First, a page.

The Catechesis of the Good Shepherd, Level 1, is a Montessori-based religious formation program for 3-6 year olds, originally developed in Rome by Dr. Sofia Cavalletti and Gianna Gobbi over 50 years ago.   It seeks to create a sacred, “hands-on” space for children called an atrium, in which both the children and the catechists (teacher) can hear, ponder, and celebrate the most essential mysteries of the Catholic faith as revealed in the scriptures and the liturgy. 

The environment is specially prepared to help create a very peaceful and quiet place where the children will experience wonder and awe which is guided by the very real presence of the Holy Spirit.  We dim the lights and use our quiet voices to enable the children to draw near to the Lord by songs, scripture readings and various presentations.  Creating this environment allows the child’s religious potential to come alive on their own:  the capacity to love and be loved. 

Here are some examples of what is learned through-out the year for the children:
  • Hear about the Good Shepherd and are deeply affected by the boundless love of the shepherd for his sheep described in the scriptures.  Learn that he knows his sheep, calls them by name, searches for a lost sheep and celebrates the found sheep.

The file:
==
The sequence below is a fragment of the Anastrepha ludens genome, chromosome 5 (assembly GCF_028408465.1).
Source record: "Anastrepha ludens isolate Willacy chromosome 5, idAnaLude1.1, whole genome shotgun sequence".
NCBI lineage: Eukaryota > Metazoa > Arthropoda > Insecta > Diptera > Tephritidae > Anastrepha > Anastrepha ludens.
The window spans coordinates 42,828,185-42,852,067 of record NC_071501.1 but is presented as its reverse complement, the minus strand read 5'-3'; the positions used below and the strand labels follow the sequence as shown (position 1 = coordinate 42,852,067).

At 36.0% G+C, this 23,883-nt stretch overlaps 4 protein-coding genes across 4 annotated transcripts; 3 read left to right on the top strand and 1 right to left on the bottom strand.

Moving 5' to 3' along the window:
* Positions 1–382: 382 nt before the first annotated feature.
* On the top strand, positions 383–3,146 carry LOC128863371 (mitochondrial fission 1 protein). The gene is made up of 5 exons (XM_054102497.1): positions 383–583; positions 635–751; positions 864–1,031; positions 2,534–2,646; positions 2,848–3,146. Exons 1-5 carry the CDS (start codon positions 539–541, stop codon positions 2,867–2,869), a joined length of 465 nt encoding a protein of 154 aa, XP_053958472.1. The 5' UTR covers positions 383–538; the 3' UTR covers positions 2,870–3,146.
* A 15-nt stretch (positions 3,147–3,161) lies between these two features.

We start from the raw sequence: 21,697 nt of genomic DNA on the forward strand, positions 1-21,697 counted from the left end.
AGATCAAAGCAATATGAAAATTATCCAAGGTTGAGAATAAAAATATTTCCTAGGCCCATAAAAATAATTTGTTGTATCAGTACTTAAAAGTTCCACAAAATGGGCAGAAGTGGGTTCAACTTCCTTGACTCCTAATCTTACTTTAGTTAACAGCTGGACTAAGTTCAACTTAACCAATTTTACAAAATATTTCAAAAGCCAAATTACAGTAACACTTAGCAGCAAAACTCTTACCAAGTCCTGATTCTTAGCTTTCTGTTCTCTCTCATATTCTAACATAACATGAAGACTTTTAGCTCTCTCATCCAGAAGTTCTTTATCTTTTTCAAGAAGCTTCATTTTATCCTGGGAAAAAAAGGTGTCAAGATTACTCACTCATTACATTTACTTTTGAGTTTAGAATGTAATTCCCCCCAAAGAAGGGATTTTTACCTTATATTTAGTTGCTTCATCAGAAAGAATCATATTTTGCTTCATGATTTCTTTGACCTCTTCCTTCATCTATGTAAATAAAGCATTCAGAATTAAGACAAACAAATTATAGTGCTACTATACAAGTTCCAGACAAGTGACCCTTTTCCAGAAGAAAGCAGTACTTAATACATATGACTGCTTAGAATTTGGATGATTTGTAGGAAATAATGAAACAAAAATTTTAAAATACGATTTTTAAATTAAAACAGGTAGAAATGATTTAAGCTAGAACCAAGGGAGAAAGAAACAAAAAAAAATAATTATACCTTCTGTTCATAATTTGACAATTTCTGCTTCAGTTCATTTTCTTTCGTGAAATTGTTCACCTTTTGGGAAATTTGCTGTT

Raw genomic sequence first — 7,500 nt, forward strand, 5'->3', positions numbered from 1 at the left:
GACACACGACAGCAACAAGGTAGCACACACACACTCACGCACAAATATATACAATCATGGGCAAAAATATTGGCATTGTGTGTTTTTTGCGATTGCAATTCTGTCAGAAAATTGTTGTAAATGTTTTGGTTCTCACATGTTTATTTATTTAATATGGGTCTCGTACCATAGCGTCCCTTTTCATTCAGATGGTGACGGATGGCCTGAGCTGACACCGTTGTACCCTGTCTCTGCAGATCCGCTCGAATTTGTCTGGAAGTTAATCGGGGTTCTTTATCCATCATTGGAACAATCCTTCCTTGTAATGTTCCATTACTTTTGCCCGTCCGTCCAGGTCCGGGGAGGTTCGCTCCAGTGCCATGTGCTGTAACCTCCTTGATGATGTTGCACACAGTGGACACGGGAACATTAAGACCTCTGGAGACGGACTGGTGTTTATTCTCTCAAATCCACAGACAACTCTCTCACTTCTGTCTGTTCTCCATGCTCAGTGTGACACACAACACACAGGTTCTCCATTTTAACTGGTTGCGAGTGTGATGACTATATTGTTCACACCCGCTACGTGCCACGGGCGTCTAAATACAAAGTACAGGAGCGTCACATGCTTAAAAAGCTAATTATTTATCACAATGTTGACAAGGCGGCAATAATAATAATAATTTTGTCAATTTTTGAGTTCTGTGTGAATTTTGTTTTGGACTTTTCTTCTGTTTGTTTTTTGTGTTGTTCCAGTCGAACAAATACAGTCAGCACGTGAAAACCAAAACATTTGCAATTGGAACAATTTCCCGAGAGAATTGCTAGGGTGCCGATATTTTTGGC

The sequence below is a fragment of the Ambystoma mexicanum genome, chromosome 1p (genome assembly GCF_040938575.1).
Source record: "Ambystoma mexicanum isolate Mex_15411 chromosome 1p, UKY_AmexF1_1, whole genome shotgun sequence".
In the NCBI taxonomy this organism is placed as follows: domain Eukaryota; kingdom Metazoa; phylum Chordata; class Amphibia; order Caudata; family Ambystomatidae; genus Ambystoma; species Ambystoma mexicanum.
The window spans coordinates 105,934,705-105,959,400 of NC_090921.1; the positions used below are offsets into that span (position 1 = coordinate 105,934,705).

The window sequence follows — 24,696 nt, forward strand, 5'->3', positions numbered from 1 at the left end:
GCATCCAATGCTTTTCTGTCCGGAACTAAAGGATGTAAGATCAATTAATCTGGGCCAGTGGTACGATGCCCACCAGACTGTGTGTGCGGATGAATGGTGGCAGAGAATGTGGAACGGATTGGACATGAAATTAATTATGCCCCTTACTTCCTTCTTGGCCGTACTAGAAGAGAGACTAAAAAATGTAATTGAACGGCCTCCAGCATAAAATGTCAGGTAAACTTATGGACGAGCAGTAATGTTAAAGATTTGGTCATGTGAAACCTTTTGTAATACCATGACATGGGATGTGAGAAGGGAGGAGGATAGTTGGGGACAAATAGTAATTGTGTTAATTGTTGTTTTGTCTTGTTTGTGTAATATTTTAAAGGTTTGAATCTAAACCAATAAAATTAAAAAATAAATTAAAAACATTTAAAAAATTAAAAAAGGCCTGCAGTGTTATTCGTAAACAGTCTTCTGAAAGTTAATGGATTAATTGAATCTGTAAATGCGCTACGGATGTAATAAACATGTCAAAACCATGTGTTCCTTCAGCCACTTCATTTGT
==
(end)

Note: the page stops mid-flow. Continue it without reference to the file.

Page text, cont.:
• Use materials and hear presentations on the life of Christ and his teachings which help to make the great mystery of who God is more understandable for the child. 
  • Learn geography, the words of the prophets, and infancy narratives where Jesus is established as a real person.
  • Use model cities of Jerusalem, empty tomb and cenacle for the Last Supper.
  • Hear selected parables that further the wonder and curiosity about the great mystery of the Kingdom of God.
  • Become familiar with the articles of the Eucharist and Baptism with the use of a miniature altar and font.
  • Understand liturgical colors and calendars that lead them into the church year and its celebration of the Paschal Mystery:  Christ has died, Christ is risen, and Christ will come again.
  • Use of a prayer table which reflects the liturgical time of year by means of appropriate colors, prayers, songs, artwork and readings.
Subpages (1): Songs we sing